Intersection

Intersection

From WMFE

Where Central Florida's politics, science, business, economics and social issues meet. Listen to host Matthew Peddie and guests examine current issues.More from Intersection »

Most Recent Episodes

Intersection: Friday News Round Table

Then non profit hospitals in Central Florida enjoy tax breaks because of their non-profit status. They do good work and help the community... but should they be paying more taxes? Orlando Sentinel columnist Beth Kassab has been exploring this idea in a series of columns she'll join us to discuss the series and talk over the issues. The ongoing saga of the homeless in Daytona Beach takes another turn. Daytona Beach Police Chief Mike Chitwood is investigating a self styled homeless advocate for fraud. This comes after the homeless encampment outside a county building was dismantled after a month and a half. Does breaking down that encampment solve the problem? A pair of gun bills are sailing through the Florida House of Representatives but could hit the wall in the Senate. Is this the year for gun rights to expand in Florida? Are you looking forward to being able to open carry in the sunshine state? Or does open carry make you nervous? And Zika cases are popping up around the sunshine state. Cases of the mosquito borne virus have been found in South Florida how long before the disease appears in Central Florida?

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51:03
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Intersection: Iowa Caucus & Florida Ballot Initatives

Iowa has spoken. Voters in Iowa, the first state to weigh in, caucused last night and now the candidates are setting their sights on New Hampshire. Political analysts Dick Batchelor and Michelle Ertel talk about Florida's Republican presidential candidates former Governor Jeb Bush and Senator Marco Rubio. With Iowa in the rear view mirror, what's next for Jeb and his one time protege? And, the deadline to collect enough signatures to get a constitutional amendment on the Florida ballot for 2016 just passed. We'll dig into two big issues facing Floridians in November: medical marijuana and solar power. Ben Pollara from United For Care talks about next for supporters of medical marijuana. And Calvina Fay from the Foundation for a Drug Free America explains why she doesn't think voters will pass the amendment. Then, reporter Mitch Perry breaks down the competing solar initiatives.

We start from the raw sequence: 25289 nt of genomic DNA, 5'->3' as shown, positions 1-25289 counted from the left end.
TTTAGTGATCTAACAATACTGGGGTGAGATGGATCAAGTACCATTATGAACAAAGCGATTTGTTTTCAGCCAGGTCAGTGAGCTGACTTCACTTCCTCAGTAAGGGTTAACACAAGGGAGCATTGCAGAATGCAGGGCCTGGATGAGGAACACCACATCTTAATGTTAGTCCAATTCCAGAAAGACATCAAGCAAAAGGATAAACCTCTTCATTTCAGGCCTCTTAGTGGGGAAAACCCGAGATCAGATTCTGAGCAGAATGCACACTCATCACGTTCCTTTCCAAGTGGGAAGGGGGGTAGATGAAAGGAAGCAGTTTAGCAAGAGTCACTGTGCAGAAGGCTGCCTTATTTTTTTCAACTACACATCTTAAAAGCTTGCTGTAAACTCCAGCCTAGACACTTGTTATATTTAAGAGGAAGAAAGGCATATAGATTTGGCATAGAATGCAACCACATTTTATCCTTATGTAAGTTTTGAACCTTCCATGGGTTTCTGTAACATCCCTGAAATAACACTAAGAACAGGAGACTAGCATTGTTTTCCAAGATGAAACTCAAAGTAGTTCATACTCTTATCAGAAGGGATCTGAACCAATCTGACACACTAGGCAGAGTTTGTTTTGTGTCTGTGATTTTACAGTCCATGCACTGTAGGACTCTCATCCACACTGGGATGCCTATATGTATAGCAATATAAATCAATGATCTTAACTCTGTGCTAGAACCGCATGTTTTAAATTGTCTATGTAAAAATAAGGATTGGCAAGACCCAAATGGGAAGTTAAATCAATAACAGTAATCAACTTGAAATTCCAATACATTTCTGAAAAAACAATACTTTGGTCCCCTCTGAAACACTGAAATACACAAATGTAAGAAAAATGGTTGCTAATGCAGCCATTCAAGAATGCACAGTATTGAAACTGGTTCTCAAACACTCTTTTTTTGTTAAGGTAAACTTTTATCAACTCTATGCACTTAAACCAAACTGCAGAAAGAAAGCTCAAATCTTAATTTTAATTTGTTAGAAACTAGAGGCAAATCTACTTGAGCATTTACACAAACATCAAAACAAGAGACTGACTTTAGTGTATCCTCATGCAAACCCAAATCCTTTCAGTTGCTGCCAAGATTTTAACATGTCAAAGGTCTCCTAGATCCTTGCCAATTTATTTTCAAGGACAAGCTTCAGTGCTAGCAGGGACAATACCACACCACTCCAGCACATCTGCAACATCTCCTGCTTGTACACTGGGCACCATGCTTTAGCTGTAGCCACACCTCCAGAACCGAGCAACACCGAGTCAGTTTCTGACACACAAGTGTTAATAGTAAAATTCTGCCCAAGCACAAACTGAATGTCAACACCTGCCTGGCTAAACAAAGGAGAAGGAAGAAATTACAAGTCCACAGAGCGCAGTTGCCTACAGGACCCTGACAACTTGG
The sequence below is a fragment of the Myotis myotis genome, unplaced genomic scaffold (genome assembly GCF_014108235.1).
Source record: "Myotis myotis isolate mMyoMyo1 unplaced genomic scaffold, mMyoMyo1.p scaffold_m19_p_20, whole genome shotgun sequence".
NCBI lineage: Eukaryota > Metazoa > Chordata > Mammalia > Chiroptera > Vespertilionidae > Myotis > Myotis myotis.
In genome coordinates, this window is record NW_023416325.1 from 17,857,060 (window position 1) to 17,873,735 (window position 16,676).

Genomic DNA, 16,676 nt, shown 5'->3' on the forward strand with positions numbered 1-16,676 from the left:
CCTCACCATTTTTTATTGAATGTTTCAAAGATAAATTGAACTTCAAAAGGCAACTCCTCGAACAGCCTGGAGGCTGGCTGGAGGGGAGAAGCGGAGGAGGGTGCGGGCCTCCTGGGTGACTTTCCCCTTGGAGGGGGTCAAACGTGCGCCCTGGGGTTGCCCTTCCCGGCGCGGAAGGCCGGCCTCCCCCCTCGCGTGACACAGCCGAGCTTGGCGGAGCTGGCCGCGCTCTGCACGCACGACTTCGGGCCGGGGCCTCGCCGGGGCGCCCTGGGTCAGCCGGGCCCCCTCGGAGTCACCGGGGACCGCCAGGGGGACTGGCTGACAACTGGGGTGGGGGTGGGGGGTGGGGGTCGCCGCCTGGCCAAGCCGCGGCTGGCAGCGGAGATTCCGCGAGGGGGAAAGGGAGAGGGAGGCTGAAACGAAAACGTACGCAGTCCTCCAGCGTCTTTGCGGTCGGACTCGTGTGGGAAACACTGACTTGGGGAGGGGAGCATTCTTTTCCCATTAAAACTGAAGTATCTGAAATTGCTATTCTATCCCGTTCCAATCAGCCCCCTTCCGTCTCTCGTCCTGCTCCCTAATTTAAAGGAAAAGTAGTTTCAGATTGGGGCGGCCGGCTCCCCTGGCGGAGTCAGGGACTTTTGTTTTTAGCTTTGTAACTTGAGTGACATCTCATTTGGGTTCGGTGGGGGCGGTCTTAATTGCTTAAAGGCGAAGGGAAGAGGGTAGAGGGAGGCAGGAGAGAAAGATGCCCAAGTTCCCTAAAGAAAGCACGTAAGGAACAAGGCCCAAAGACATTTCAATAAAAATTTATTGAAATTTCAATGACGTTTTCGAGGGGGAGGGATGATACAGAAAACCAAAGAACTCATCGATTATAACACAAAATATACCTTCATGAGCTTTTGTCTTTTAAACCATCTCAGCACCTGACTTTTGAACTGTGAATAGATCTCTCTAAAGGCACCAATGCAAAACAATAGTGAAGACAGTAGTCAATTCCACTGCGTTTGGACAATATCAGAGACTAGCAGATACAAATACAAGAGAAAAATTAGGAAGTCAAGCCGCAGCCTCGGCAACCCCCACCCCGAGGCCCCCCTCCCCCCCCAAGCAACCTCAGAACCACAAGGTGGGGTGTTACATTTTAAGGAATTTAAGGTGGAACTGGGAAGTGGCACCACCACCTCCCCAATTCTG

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Intersection: Friday News Round Table

The long, gruelling, presidential election is moving into the next phase. The Iowa caucus is just days away and most polls have Donald Trump winning by a healthy margin, with Ted Cruz in hot pursuit and Jeb Bush at the back of the field. Donald Trump, by the way, wasn't even in the latest debate, but there's still a long way to go in the campaign. What does Iowa mean for Jeb, or Marco Rubio for that matter. We'll talk about the latest debate and the Iowa caucus. Then Medical marijuana supporters net enough signatures to get an amendment on the ballot for November. But will they get enough votes in November? Is this a boost for folks who are just looking for something to help them cope with debilitating illness or is it a bad move as opponents say? We'll also talk about the ongoing Daytona Beach homeless saga- an emergency shelter opens... but some beds stay unfilled as the homeless stick to their encampment outside the Volusia County administration building. And Orange County residents have brand new bins but many of them aren't happy. The County's been flooded with complaint calls.

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Intersection: Solar Energy In Central Florida

When you talk about renewable energy in Florida, chances are the first thing that comes up is solar power. After all this is the sunshine state. And while solar isn't the only renewable energy on tap, solar panels are popping up on rooftops across Central Florida. Today on Intersection, we'll talk to a homeowner who helped found a co-operative to bring down the cost of solar panel installation in Orlando. Michael Cohen says since the co-op was founded, they've been inundated with calls from homeowners and businesses from across the state asking how they can do the same. Then, Jim Fenton, who heads the Florida Solar Energy Center, explains how the sunshine state could harness the power of the sun to become energy independent, and he says the reason he started driving an electric car wasn't to save the planet, but for the acceleration. And, while solar power can pay for itself in the long run, putting it on your roof isn't cheap. Ken LaRoe from First Green Bank talks about what his bank is doing to encourage sustainability.

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Intersection: Friday News Round Table

The Daytona International Speedway has locked in the last seat in its renovation ushering in a new era for the iconic motor racing venue. What does that mean for the speedway and Daytona Beach? Meanwhile, a homeless encampment in Daytona with about 100 residents gets a couple of toilets. The Salvation Army is working on an emergency shelter for those at the camp but the city and the county are each trying to find a permanent solution a place where these homeless folks can find shelter and services. Meanwhile as cold weather blankets Central Florida, the city of Orlando starts a homeless count and in Seminole County there's a group that wants panhandlers to pay for the privilege of standing on street corners and begging for money. And as the Florida legislative session rolls on- we'll talk about one bill that's making waves one that's flying under the radar..and another that's getting holstered!!!!!!! Critics of a water bill signed by Governor Rick Scott include a former governor. And media organizations are sounding the alarm about a bill that could change public access to records. the friday news roundtable on 90,7.